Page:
Thursday, 27 November 2014
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The car that knows you're angry

Drivers who become distracted due to anger or irritability may soon have range of in-car counter-measures designed to restore their attention to the road.

This is the aim of researchers at PSA Peugeot Citroën who are working on the development of a system that would play relaxing music or change lighting within the car once these negative emotions have been detected.

According to Dr. Michaël Thémans, deputy director of the TraCE - Transportation Center at EPFL in Switzerland, other inteventions could include changing the olfactive environment within the car, and/or adapting the seat’s position to a more relaxing mode.

Working with EPFL, the project aimed to develop computer vision-based technologies that are able to detect anger and irritability in real time with a standard camera while accounting for constraints specific to cars, such as limited on-board computational power. 

In order to read a driver’s emotional state EPFL’s Signal Processing 5 Laboratory (LTS5) adapted a facial detection device for use in a car, using an infrared camera placed behind the steering wheel.

Irritation is often expressed differently so to simplify their task, lead researchers Hua Gao and Anil Yüce from LTS5 chose only to track anger and disgust because they’re said to manifest in a similar way to irritation.

Two phases of tests were carried out: first, the system learned to identify the two emotions using a series of photos of subjects expressing them. The same exercise was then carried out using videos. The images were taken in an office and automotive setting.

The temporal aspects in the evolution of the expression of anger state are explicitly accounted for as we analyse video sequences from [the] on-board camera on a real-time basis,Dr. Michaël Thémans told The Engineer via email.

The system is said to have worked well and irritation could be accurately detected in the majority of cases. EPFL said that failed tests were attributed to variabilitybetween individuals.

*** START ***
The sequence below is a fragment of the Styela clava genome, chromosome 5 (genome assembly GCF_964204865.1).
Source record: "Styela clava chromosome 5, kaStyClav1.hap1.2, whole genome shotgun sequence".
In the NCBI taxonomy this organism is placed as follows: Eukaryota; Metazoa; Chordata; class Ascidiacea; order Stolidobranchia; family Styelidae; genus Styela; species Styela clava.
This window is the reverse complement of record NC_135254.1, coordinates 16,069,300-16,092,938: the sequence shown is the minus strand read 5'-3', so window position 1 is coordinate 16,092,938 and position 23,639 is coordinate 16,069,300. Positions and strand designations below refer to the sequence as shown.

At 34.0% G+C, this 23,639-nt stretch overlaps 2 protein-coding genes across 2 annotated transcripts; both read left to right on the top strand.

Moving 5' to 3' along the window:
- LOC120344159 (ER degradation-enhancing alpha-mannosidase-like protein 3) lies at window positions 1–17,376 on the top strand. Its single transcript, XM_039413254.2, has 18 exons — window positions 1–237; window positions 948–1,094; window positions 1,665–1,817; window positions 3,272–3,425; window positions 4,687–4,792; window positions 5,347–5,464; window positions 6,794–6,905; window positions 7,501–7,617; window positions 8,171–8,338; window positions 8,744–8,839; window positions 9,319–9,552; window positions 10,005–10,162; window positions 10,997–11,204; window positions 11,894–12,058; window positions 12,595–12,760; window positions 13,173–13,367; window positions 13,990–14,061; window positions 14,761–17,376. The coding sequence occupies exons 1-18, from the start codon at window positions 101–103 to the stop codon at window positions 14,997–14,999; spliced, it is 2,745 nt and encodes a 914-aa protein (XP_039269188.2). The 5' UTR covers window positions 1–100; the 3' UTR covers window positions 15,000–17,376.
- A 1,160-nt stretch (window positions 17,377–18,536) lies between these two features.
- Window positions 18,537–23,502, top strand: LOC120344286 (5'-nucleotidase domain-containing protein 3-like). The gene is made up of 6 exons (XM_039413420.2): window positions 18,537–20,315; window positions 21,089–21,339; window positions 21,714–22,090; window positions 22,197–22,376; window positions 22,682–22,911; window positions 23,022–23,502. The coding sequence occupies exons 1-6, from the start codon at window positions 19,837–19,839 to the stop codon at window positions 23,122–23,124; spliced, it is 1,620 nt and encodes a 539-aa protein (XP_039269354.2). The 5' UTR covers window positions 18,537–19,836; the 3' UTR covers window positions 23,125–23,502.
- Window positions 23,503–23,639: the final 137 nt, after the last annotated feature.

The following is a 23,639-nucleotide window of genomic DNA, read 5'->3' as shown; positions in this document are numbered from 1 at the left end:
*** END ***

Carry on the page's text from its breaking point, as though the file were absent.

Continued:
Additional research aims to explore updating the system in real-time – to complement the static database – a self-taught human-machine interface, or a more advanced facial monitoring algorithm, Hua Gao said in a statement.

Dr Thémans added that EPFL recently developed a fatigue detection system for PSA and that they’ve started another project that aims to detect other emotions and states exhibited by drivers, including distraction.
















Readers' comments (3)

  • What happens if it's the system that's irritating the driver? Some people enjoy being angry and don't want to be comforted.

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  • We put this - and other scenarios - to EPFL who said their brief was to identify anger/irritation on the face of the driver but not the cause.

  • I get tense and angry the second I turn into traffic. This system will need to do a bit more than play soothing music and adapt the seat. A shot of laudanum might do it. Would that be an optional extra from the dealership? Seriously, the anger scenario wouldn't come about (as often) if people were a bit more patient and considerate on the roads. That includes motorists, cyclists and pedestrians.

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  • Wouldn’t it be a good deal simpler and less costly to install a large domed red button which one pressed to launch a couple of missiles?
    If it’s good enough for the army it’s good enough for me!
    Come on boys, driverless cars please so I can just read the paper on the way to work and swear at George Osborn silly comments to my heart's content without endangering others’ lives!

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